Sunday, March 4, 2012

Composition

by
Armand Cabrera



Not too long ago I was given a link to another art website where someone was going on about
the rules for composition.

How’s that again? This person had 20 or so rules to avoid for bad composition. There is only one rule of composition-

You emphasize the center of interest and deemphasize the rest of the painting so as not compete with it.

Achieving that goal has no set boundaries. There is no rule about placing the elements of your painting. Rules about leading from the corner or avoiding the center of the canvas are developed by people who have no understanding of painting. They are lazy truisms by lazy painters; just like don't use black or the color blue always recedes rule or the term muddy color.

If your eye goes to a corner when you don't want it to, it’s because you haven't got a strong enough focal point, not because you have a lead in at the corner.

Sayings like, don't put something in the corner or in the center or don't divide your canvas in half, can't be rules because they can't know how the elements of the painting are organized for every possible painting.

To prove my point every painting I’ve posted goes against the truisms you hear repeated in bad art classes by incompetent teachers. Dividing the canvas in half, placing the subject in the center of the canvas, Starting a lead in with the corner, the use of black paint and don’t have vertical shapes too close to the edge of the canvas. All of these paintings are better than any of the paintings by the people handing out the advice.

14 comments:

amy donahue said...

Fantastic post.

Sakievich said...

I like to tell my students that "there are no rules, only tools." As often as I can, I point out that the bad things that they're doing, could actually have a good application under a different set of circumstances. I was talking to another teacher about that and he says it's only a matter of semantics, but I think the terminology here affects how students consider their options. Because of that I really believe that the language has to be couched in the right way. I remember being really obsessed about finding the right "rules" so I could make correct "art". A great example I like to use is the fan brush. At some point I had been told that the fan brush was a no no, I believed that, stupidly, until I saw Assael paint with them.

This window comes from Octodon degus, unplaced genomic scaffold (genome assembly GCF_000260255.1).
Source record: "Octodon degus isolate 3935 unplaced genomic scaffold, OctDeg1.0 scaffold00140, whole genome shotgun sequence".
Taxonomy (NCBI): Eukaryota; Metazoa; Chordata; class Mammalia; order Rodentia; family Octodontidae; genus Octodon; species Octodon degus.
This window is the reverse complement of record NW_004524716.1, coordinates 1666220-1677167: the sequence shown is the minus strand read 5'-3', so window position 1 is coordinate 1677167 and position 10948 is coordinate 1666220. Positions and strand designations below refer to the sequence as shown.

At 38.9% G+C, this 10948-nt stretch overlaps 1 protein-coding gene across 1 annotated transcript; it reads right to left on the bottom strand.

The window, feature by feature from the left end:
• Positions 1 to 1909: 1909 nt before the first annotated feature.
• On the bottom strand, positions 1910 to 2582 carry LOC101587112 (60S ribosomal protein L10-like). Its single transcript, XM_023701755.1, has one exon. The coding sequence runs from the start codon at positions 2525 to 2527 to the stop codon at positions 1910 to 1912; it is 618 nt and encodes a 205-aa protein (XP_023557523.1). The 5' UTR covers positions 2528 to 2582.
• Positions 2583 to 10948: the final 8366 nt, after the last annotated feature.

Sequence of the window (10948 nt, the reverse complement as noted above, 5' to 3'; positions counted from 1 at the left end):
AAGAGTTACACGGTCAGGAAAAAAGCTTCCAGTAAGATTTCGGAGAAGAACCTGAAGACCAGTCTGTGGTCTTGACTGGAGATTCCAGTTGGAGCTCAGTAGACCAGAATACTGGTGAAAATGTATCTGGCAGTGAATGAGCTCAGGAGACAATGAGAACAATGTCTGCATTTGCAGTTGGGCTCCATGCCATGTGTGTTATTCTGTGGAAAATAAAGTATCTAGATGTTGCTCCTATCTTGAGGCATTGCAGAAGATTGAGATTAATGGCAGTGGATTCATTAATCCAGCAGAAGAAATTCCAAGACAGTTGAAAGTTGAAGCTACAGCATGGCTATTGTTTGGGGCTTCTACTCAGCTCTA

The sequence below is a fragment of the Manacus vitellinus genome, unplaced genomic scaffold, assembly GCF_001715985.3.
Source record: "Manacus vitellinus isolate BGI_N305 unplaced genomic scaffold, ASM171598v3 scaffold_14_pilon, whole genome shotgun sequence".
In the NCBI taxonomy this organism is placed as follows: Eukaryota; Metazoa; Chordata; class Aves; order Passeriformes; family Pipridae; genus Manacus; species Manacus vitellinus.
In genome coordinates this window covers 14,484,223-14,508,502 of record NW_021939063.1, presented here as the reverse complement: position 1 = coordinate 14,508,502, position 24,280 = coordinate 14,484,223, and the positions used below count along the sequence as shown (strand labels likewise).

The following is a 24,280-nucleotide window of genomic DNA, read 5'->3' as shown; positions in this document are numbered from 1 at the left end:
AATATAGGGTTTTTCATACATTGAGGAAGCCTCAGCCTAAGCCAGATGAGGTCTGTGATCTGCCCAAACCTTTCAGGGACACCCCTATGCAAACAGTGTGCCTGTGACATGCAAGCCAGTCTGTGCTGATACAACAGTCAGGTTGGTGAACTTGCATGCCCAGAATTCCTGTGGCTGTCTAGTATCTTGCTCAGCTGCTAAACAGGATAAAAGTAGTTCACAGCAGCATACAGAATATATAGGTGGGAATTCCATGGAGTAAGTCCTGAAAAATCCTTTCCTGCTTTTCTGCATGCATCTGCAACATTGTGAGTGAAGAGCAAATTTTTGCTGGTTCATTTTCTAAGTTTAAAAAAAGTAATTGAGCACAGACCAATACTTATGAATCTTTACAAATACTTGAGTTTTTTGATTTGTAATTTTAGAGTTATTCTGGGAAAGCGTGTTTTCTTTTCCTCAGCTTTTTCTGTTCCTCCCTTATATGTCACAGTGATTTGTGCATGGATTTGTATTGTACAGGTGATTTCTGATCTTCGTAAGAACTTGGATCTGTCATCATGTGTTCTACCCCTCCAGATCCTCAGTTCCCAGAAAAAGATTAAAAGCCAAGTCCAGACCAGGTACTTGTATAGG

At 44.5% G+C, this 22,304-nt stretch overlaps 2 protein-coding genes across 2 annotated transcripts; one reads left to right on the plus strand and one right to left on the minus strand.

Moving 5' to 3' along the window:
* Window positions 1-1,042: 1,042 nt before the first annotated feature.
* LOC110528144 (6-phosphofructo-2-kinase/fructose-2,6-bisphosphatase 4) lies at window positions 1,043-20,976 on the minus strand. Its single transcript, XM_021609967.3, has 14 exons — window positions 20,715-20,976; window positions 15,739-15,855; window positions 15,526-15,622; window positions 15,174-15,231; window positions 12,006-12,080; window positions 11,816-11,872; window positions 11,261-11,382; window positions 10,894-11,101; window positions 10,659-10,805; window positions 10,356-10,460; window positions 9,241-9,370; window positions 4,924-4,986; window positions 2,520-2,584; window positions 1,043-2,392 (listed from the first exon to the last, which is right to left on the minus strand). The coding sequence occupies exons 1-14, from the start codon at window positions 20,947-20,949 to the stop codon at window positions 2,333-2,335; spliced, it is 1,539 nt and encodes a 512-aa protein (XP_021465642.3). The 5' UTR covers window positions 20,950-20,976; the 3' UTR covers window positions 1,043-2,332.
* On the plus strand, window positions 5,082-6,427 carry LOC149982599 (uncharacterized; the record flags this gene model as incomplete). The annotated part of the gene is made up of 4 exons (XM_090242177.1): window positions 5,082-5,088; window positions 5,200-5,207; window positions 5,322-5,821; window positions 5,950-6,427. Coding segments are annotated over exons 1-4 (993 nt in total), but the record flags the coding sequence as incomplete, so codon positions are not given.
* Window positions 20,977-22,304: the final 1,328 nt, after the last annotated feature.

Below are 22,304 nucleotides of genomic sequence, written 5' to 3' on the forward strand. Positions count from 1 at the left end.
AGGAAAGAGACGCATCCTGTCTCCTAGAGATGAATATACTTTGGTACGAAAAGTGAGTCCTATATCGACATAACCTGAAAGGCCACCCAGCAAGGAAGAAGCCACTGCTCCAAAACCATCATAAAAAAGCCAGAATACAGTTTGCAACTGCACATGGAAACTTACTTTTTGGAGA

ARMAND CABRERA said...

Sakievich,

You bring up good points. When teaching I try not to lay down rules for painting because they get codified and repeated as dogma. I focus on teaching how to see the problems and find solutions for each painting individually.

Love2paint said...

Armand, I was very satisfied by reading your viewpoint. Just yesterday while painting three eucalyptus trees, I placed the obvious verticle trunks near the edge of the canvas. That 'rule' was haunting me. I said screw it, they are framing my focal point and went on to paint a lovely piece. I did tilt the trunks so they were not parallel though and my focal point was near one of the thirds. Composition is arranging the picture space to create a pleasing design and that is why I have been studying design. But it can get very confusing and sometimes we have to throw out the rules. I love breaking them.

Barbara Molony said...

Thank you for your wise post on composition. The focus as you said is a painter's concern and everything else is secondary and less important.
What is your comment about perspective. I have a difficult time when doing plein air and measurement. Barbara Molony

ARMAND CABRERA said...

Barbara,

Obviously perspective is important to representational painting and should be mastered. In organic scenes perfect perspective is not as critical as in architectural views. Pastoral images rely on overlapping forms and light and shadow to help reinforce the feeling of space and distance.